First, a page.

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Hear ye, young cyber warriors of the realm: GCHQ wants you

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Internet Security Threat Report 2014

Spooks have called upon the good people of Blighty to help protect an airline from attack by a vicious group of nerdy cyber-terrorists.

That might sound like the secret services are getting a bit desperate, but don't worry kids: it's only a game.

The bods at GCHQ have announced a new part of the Cyber Security Challenge UK designed to unearth potential digital knights of the realm.

Named Astute Explorer, the next stage of the Challenge follows on from a narrative dreamed up by security firm Sophos.

Over the weekend, participants had to find a hard drive containing data from a fictional terror group called the Flag Day Associates.

On this was details of a plan to attack an equally made up aerospace company, Ebell Technologies, which was being targeted for failing to observe the internet protocol of cApitalising the second letter of a brand name rather the first. Or something like that.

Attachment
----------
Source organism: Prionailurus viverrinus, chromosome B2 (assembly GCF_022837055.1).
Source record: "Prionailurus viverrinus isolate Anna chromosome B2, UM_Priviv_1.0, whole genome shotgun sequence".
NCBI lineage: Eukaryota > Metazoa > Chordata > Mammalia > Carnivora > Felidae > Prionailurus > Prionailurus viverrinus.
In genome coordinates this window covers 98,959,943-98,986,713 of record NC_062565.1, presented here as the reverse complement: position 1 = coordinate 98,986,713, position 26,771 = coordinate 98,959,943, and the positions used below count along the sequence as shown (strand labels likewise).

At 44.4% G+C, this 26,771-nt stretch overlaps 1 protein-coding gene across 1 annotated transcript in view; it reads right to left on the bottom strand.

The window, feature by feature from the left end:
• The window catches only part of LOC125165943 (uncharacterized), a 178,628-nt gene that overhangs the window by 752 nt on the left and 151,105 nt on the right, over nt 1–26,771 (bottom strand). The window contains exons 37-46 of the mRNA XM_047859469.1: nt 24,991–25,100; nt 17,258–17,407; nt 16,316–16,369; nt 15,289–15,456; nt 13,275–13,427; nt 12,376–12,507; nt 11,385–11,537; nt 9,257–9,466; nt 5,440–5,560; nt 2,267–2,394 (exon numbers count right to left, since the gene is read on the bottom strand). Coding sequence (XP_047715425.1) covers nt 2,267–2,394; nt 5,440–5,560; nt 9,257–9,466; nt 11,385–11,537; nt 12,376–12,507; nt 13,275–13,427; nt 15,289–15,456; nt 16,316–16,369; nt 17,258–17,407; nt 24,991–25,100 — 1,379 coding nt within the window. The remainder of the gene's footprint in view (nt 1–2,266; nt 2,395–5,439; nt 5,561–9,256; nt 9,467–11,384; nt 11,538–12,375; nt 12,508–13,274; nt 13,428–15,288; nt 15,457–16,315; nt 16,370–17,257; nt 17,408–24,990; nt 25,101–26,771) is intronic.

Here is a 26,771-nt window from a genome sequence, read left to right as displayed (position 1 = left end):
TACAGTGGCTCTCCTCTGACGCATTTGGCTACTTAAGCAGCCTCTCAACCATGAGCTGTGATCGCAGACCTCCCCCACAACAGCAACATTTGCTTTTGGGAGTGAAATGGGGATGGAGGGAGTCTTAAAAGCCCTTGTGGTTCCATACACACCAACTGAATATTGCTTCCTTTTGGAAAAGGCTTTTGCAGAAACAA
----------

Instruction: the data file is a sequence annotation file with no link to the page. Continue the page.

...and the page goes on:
Chris Ensor is deputy director for the National Technical Authority for Information Assurance, a branch of GCHQ, said: "We have designed Astute Explorer to really test candidates' cyber security skills. At GCHQ, like many other high tech organisations, we recognise the need for a skilled workforce, which is why we are delighted to once again support the Cyber Security Challenge to inspire the next generation of cyber security talent.”

The challenge involves scanning lines of code for vulnerabilities. People who get involved are asked to analyse these lines and then explain what is wrong as well as how to fix the problem.

The "most impressive candidates" will be asked to report for duty at a secret location, where they will carry out investigations in teams.

Some of these participants will then be chosen to take place in the final of the Challenge, which will take place next year.

"Astute Explorer is an ingenious game from GCHQ which will not only provide an enjoyable challenge but will test skills that are in high demand by employers in this sector," says Stephanie Daman, CEO of the Cyber Security Challenge.

"I would encourage anyone with an interest in how IT systems and the information they hold can be protected to sign up and give it a go."

Click here to register. ®

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